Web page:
Wytch bottles could also be used to invite good fortune. A common love spell called for a handful of dried and crushed flower petals (preferably from flowers given by a lover), rosemary and lavender (for love and strength), and rosewater. The cork would then be sealed with red or pink wax and set in a place where it would not be seen or disturbed.

If making your own wytch’s bottle to protect your home (or car) is something that interests you, then on Sunday, 23 February 2020 the Temple of the Dark Moon is holding a workshop on Making Your Wytch’s Protection Bottle. This workshop also falls on the eve of the dark moon, which relates to our rebirthing as we unfurl us out from the depths and emerge from the Underworld of emotion into new potentialities.

All materials are provided. Bookings are essential as there are limited places available. See the above link for more information.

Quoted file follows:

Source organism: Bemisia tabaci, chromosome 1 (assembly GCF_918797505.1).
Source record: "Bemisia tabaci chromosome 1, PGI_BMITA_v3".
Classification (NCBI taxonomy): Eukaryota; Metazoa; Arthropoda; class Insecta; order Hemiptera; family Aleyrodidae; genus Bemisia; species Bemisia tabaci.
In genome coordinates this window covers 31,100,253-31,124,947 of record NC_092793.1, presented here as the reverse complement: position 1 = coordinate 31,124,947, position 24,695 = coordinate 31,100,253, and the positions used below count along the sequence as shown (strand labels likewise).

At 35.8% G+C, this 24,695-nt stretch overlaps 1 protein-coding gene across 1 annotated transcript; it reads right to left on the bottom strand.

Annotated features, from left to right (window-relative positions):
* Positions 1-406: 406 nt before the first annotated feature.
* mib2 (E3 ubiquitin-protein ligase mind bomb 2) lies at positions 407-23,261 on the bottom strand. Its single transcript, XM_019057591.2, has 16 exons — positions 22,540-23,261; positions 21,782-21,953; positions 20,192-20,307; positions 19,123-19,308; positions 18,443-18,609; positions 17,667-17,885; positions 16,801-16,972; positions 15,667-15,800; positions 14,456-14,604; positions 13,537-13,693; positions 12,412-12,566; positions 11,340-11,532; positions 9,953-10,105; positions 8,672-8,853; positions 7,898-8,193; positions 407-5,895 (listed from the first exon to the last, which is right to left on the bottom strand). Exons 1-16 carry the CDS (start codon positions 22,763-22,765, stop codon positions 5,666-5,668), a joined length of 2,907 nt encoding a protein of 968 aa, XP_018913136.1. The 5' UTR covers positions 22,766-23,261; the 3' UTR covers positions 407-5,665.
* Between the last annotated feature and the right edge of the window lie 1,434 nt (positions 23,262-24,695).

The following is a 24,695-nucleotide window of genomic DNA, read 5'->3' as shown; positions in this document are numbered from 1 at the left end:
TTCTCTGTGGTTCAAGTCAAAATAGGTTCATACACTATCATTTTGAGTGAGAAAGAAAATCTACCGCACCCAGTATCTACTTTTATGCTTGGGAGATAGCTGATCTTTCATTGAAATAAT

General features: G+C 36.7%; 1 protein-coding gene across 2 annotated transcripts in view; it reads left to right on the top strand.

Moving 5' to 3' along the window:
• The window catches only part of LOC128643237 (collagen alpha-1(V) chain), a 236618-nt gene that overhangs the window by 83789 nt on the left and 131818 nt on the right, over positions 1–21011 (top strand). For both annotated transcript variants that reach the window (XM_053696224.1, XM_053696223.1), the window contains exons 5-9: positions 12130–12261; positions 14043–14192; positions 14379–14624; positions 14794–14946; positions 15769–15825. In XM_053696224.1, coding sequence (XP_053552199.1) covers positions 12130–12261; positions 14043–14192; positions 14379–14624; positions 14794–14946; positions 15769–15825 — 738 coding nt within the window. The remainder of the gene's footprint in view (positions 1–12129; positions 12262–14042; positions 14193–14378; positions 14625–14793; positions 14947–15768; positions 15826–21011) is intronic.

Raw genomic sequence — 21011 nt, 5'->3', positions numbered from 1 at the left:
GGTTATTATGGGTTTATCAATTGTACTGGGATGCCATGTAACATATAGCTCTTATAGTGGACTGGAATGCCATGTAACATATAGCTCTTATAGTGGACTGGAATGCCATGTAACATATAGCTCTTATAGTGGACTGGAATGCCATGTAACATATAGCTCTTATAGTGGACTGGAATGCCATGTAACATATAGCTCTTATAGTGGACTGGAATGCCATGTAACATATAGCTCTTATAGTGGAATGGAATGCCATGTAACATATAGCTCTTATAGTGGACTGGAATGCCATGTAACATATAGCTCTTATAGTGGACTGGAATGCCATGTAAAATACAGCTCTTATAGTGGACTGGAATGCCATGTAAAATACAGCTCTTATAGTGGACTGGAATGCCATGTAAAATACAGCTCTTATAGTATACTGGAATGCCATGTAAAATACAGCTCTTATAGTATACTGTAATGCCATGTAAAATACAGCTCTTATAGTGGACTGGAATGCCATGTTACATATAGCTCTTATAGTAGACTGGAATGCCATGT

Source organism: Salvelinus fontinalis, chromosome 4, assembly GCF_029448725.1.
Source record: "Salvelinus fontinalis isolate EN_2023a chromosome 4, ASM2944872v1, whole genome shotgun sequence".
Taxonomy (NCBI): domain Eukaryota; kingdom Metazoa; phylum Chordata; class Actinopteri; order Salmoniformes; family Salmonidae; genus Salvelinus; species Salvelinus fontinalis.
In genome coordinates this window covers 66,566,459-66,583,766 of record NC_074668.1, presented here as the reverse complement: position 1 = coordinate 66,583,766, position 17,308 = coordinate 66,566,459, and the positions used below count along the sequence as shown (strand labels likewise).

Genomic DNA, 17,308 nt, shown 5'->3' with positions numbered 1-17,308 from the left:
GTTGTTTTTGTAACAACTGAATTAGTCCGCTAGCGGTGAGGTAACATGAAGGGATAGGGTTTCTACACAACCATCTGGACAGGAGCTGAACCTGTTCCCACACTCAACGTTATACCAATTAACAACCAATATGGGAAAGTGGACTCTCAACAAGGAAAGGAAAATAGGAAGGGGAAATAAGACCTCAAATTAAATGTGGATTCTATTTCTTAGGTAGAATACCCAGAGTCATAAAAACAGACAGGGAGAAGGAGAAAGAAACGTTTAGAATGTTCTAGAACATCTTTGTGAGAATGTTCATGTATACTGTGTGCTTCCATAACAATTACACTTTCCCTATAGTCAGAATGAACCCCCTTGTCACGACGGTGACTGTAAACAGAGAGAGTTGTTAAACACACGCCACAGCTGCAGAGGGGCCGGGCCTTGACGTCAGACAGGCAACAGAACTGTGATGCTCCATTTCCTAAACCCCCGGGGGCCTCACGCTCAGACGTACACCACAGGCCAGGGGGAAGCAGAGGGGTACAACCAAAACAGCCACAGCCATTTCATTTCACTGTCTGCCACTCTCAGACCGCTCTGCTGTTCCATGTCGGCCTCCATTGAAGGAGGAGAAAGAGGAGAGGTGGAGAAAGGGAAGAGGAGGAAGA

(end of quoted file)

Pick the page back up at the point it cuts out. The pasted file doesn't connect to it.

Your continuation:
Visions mark a New Way Forward

As this current calendar year draws to a close, to brings to an end a rather “interesting” (to say the least) year for the Temple of the Dark Moon.

This year saw the first Outer Court training circle in five years commence that delivered more challenges than the initial desired result. As such, the Temple will be taking all of the Southern summer off, instead of commencing at Lughnasadh, as what has been the norm. This will mean that no teaching on the Craft will be offered until April, the end of Autumn, when Gathering Around the Cauldron will commence on Thursday, 2 April 2020 and continue throughout the year on a monthly basis.